* In deference to privacy and confidentiality concerns expressed by some readers, all references to personal names in the above responses have been deleted. That however does not detract in any way from our appreciation and gratitude to all who participated in the above discussion for their professionalism, dedication, and generosity of spirit.

February 25, 2009

New, Powerful, State-Of-The-Art Learning Technology Coming to the American Association of Law Libraries

The American Association of Law Libraries (AALL) is proud to announce it is adopting a new, powerful, state-of-the-art learning technology, which will provide a new learning gateway to all AALL members.

The new Ed2Go @AALLNET site will provide members with:

Online access to the AALL Annual Meeting program recordings, as well as archived Webinars, audio recordings, and video recordings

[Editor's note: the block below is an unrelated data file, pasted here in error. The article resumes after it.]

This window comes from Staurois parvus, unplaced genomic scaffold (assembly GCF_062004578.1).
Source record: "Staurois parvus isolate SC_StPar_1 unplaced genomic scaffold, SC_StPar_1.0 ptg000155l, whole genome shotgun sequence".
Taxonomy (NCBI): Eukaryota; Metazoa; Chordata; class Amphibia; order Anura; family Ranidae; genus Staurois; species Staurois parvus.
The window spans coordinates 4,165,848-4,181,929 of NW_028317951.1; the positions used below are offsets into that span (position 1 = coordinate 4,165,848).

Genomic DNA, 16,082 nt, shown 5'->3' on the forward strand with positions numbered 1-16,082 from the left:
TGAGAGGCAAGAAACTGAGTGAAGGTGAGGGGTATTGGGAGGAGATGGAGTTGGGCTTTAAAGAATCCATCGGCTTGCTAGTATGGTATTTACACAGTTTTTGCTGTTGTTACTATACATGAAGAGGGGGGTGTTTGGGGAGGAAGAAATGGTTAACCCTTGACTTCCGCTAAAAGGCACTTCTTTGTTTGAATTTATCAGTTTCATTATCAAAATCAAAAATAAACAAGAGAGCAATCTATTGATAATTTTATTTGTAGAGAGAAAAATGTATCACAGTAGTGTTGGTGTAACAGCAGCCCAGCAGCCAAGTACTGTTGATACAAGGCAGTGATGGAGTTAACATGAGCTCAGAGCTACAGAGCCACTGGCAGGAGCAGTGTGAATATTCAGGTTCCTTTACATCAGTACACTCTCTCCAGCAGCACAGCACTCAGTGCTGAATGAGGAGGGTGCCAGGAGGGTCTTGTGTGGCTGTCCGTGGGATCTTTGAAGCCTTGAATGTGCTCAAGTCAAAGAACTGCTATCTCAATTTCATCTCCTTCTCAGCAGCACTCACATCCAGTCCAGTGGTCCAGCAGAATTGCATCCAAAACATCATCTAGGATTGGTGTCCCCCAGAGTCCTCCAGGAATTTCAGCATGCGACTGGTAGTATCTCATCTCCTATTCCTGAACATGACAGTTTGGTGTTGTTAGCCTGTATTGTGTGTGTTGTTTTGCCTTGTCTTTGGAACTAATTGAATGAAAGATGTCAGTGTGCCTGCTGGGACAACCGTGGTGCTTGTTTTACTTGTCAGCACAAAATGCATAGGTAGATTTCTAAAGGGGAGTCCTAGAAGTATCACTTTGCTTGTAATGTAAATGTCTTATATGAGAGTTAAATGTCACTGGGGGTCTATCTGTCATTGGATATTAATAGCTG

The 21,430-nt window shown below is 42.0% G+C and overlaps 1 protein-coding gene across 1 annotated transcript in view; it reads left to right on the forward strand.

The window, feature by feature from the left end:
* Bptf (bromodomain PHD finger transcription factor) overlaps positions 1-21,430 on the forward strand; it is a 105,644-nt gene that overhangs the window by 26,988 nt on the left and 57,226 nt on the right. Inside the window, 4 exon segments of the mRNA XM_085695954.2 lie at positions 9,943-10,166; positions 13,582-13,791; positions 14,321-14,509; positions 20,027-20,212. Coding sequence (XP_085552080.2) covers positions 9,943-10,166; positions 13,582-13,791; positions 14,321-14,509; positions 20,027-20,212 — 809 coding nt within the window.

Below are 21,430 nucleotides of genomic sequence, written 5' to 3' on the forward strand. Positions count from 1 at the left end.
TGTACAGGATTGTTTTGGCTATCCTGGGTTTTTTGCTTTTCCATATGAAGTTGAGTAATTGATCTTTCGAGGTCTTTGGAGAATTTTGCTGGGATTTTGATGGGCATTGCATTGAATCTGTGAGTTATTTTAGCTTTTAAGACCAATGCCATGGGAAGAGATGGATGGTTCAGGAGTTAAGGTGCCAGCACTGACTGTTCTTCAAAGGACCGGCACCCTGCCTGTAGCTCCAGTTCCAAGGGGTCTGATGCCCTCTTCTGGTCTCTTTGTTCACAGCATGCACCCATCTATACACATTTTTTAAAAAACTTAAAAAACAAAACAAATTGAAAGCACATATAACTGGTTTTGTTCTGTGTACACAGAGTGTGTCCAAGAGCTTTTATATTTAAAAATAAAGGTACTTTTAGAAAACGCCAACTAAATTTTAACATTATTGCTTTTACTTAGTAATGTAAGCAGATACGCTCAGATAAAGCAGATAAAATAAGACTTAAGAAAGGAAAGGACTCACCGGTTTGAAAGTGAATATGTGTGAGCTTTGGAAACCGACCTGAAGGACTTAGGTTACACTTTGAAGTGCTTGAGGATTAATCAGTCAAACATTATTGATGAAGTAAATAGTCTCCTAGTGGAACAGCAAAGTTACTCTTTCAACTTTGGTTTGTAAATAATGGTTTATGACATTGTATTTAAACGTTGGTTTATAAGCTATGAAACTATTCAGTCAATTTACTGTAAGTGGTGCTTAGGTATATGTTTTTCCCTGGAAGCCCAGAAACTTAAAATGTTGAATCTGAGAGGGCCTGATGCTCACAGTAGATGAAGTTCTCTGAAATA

Continuing educational program handouts distributed electronically, adding convenience in an environmentally-friendly way

Advanced search capabilities, which will allow you to focus on your key areas of interest with maximum flexibility to find the materials where and when you need them

Online profiles so you can keep track of the continuing education programs in which you participate and determine areas where you need more education

Stay tuned to the AALL E-Newsletter for more news about when the Ed2Go @AALLNET site will be available

February 23, 2009

Q&A: Transcription Off Site of Court Recordings*